By Jared Chausow
By Katie Toth
By Elizabeth Flock
By Albert Samaha
By Anna Merlan
By Jon Campbell
By Jon Campbell
By Albert Samaha
Then the baby was born.
My friend Alyssa got pregnant with her second child eight months after I delivered mine. "Alyssa," I said, "that could never happen to meunless it was an immaculate conception." She said, "When I found out, I said to Dan, 'And when did we have sex?' Neither of us could remember."
A frighteningly high percentage of married couples with kids have sex only 10 times a year. As my mother would say, "That is not a marriage." I say this is not a lifeand yet every relationship I've ever had began with lots of sex and ended with me wanting none. I got mad at the man, something about his personality, and I no longer wanted sex. With him. It's never a calculated act of rebellion; I've just never wanted to have sex with a man who is irritating me. The one time I cheated on a man, he was really irritating me. I was so mad at him, we didn't have sex for months. And I literally flew into the arms of someone I wasn't mad at.
Presently I have one small child and one big husband and I'm mad. It is a mystery to me who is more childlike. They both require snacks every 20 minutes, they have tantrums when they don't get their way, and they demand a lot of attention. My husband doesn't feel he is getting enough. But between the laundry, the cooking, the groceries, working, cleaning the house, the kid, enrolling for camp, organizing playdates, doctor's appointments, and pretending that I am ever going to do a sit-up, I'm exhausted and I guess I take it out on the man who made this happen to me. Oh sure, I wanted kids, but still. I don't have a nanny or a housekeeper or a wife. He has all three. I actually heard myself telling him, "I can't do it. I can't take care of the kid, cook, vacuum, change the kitty litter, and be nice to you. It is just too much!" He understood. He stayed on his side of the bed. I felt bad. So I went to a sex-toy store on the Lower East Side called Babeland.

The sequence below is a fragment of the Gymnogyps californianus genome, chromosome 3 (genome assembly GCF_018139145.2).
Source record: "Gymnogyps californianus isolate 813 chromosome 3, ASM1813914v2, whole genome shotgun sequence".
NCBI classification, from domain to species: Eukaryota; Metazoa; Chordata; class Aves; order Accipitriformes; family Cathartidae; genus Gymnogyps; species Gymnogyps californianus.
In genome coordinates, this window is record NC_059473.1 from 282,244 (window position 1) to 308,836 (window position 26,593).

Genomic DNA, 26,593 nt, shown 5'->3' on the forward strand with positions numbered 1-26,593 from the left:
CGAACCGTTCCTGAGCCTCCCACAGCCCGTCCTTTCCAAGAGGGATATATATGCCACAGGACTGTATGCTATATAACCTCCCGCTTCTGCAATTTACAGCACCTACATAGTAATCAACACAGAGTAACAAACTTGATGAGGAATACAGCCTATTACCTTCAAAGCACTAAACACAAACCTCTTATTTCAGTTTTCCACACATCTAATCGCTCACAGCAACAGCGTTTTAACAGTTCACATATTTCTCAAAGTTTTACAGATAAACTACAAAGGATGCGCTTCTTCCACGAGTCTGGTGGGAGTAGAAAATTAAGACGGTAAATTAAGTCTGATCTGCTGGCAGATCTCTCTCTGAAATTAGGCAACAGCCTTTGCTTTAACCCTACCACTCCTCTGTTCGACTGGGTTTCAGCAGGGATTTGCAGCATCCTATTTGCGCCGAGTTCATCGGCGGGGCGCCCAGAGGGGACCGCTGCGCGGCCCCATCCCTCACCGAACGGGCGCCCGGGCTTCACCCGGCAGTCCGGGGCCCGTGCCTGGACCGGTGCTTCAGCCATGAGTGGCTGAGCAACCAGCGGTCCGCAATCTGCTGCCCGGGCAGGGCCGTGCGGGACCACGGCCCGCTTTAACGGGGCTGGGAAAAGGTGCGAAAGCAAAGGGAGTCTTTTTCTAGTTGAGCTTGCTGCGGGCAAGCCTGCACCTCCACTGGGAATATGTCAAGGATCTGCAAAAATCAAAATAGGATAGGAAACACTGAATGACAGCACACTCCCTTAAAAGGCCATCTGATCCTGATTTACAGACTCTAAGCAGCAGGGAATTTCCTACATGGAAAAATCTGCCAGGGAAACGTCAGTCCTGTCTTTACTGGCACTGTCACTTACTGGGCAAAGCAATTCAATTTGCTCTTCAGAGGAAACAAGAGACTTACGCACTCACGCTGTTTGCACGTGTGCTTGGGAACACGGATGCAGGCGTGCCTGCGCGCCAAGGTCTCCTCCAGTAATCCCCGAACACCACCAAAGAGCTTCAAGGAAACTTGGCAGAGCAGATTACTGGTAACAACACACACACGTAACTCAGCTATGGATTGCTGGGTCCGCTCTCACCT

Everyone at Babeland was very young. I watched a couple in their early twenties with asymmetrical haircuts shop for toys. They were happy. It seemed too late for a cranky, 40-plus married mother withholding sex from her husband. But my 19-year-old salesgirl assured me it was never too late. The day before yesterday, she said, she'd helped a 72-year-old man buy a vibrator.
"To use on himself?" I asked.
"No. With his girlfriend."
At 45 I have never used a vibrator or a dildo. I found a copy of The Joy of Sex when I was 10 and asked my mother what lubricant was. She said, "It's something you don't need if you're doing it right. Give me that book and go to your room." I got the impression toys were for people who weren't doing it right. Plus I think I'm cheap. I've worked with mangoes (flavoring myself and my partner) and ice cubes (amazing in a heat wave), and I've licked soy milk (I know it's supposed to be whipped cream but I'm lactose intolerant). But these were all products found in the home. I didn't spend a dime.
I spent $178 at Babeland. And all I bought for my husband was a $3 cock ring. Not reallyI bought a lot of other stuff too, but I have a feeling more of it will end up inside of me than him.
Walking to the subway, I know people can see the logo for Babeland on my pink shopping bag. Everyone will know I didn't go shoe shopping. They will know I went sex-toy shopping. What if someone from the PTA sees me? What if one of my daughter's teachers sees me? But then I realize that anyone who recognizes the logo from Babeland shops at Babeland, so they'll probably smile at me. They'll probably think I have a lot of sex. I do not mind walking around with this shopping bag.
After teeth brushing and Goodnight Moon and lights-out in my daughter's room I am nervous. I don't know how to operate a cock ring and I don't know if my husband is the sort of man who wants to own a cock ring, or if I have the guts to tell him that he now does own a cock ring.